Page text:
Race against time: Titanic sub search has hours to find missing explorers as experts warn of difficult rescue mission

20 June 2023, 09:10 | Updated: 20 June 2023, 12:31

The rescue effort faces challenges
The rescue effort faces challenges. Picture: Alamy/OceanGate

By Will Taylor

Rescuers are racing to find a submersible with five people on board that has gone missing during a trip to the wreck of the Titanic.

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The scramble to reach the passengers, including British billionaire Hamish Harding, is under way - but the effort will involve operating hundreds of miles from land and potentially thousands of feet below the surface.

The US and Canadian forces and private boats are involved in the search and rescue effort.

The operation's leader, Rear Admiral John W Mauger of the US Coast Guard, said "everything" is being done to find the vessel but warned it "is a remote area and a challenge".

Read more: Who is Hamish Harding? The British billionaire and Guinness World Record holder missing on the Titanic expedition

OceanGate Expeditions owns the craft, called Titan, which went missing on Sunday. "We anticipate there is somewhere between 70 and the full 96 hours available at this point," R Adm Mauger said on Monday.

It went missing during a voyage down to the Titanic, which is about 12,500ft below the waves and 435 miles from Newfoundland. A trip with OceanGate can cost as much as £195,000 for eight days.

Rescuers say it could take as long as two days to get to the bottom of the sea if the submersible sank.

If the submersible has sunk too far, it could be beyond the reach of help, professor of marine engineering at University College London Alistair Greig feared.

The Titan sub is missing
The Titan sub is missing. Picture: OceanGate

"If it has gone down to the seabed and can't get back up under its own power, [the] options are very limited.

"While the submersible might still be intact, if it is beyond the continental shelf, there are very few vessels that can get that deep, and certainly not divers."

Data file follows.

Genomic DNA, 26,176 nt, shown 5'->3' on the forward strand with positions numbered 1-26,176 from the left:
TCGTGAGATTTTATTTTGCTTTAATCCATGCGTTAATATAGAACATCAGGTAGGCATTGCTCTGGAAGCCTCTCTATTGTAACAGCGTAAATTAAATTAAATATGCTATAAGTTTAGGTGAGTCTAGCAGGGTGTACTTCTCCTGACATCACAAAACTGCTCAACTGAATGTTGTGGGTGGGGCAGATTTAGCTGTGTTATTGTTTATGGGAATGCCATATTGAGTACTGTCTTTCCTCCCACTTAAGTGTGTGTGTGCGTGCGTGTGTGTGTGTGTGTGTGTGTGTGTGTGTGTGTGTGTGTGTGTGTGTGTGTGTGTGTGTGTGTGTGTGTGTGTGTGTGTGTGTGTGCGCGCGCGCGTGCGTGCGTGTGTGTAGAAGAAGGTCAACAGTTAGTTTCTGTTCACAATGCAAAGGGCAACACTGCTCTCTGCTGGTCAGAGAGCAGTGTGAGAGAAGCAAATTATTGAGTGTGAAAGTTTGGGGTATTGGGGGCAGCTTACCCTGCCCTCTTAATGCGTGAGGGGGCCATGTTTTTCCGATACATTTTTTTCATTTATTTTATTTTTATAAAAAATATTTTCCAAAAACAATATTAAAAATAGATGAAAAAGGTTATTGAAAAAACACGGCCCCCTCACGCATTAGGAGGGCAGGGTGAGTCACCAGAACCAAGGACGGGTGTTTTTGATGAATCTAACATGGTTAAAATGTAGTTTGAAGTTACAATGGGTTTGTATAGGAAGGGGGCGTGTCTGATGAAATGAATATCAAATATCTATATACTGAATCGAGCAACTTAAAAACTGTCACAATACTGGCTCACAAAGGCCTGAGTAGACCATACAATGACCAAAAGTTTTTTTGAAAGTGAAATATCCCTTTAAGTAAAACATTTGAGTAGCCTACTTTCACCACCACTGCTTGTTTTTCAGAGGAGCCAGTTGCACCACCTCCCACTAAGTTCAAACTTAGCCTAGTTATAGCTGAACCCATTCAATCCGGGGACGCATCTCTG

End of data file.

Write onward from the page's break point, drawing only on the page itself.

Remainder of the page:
Read more: UK billionaire and French explorer among five onboard missing Titanic submersible 12,500 feet below sea

However, he said submersibles can release mass in an emergency to get them back above the waves using buoyancy.

Five passengers were onboard, including UK billionaire Hamish Harding, two Pakistanis - Shahzada Dawood and his son Suleman - Stockton Rush, CEO of OceanGate Expeditions, as well as 73-year-old French explorer Paul-Henry Nargeolet.

Mr Harding is among the passengers on board
Mr Harding is among the passengers on board. Picture: Alamy

The effort could to find them could be hampered by conditions in the area the Titan vanished, Waves can get as high as six feet and visibility is bad.

And the Titanic rests in a challenging part of the ocean bed too.

Chris Parry, a retired Royal Navy rear admiral, said: "Titanic herself lies in a trench. Theres lots of debris around.

"So trying to differentiate with sonar in particular and trying to target the area you want to search in with another submersible is going to be very difficult indeed."

The operation will see rescuers use sonar to try and detect the craft, while military planes will fly over the area.

Rear Admiral John Mauger warned of the difficulties of the search
Rear Admiral John Mauger warned of the difficulties of the search. Picture: Alamy

Private vessels have been asked to help. The mother ship for the Titan, called the Polar Prince, has been carrying out a surface search.

OceanGate adviser David Concannon warned the rescue timeframe is tight and that vital equipment has been held "on the tarmac" because of bureaucracy.

He said the sub could be reached from the ship within 40 hours.

He added: "If we get the assets flown from Guernsey Channel Islands overnight, we can have them mobilised on the ship in a day and we can get there inside the window.

"Now, it's at the end of the window, but we can get there inside the window where there's still oxygen in the submersible and that's what we want to do."

He told NewsNation: "This equipment has been on the tarmac for hours. When I communicate with the U.S. government, I get 'out of office' replies - not from everyone, but from key people that have a sign-off on this."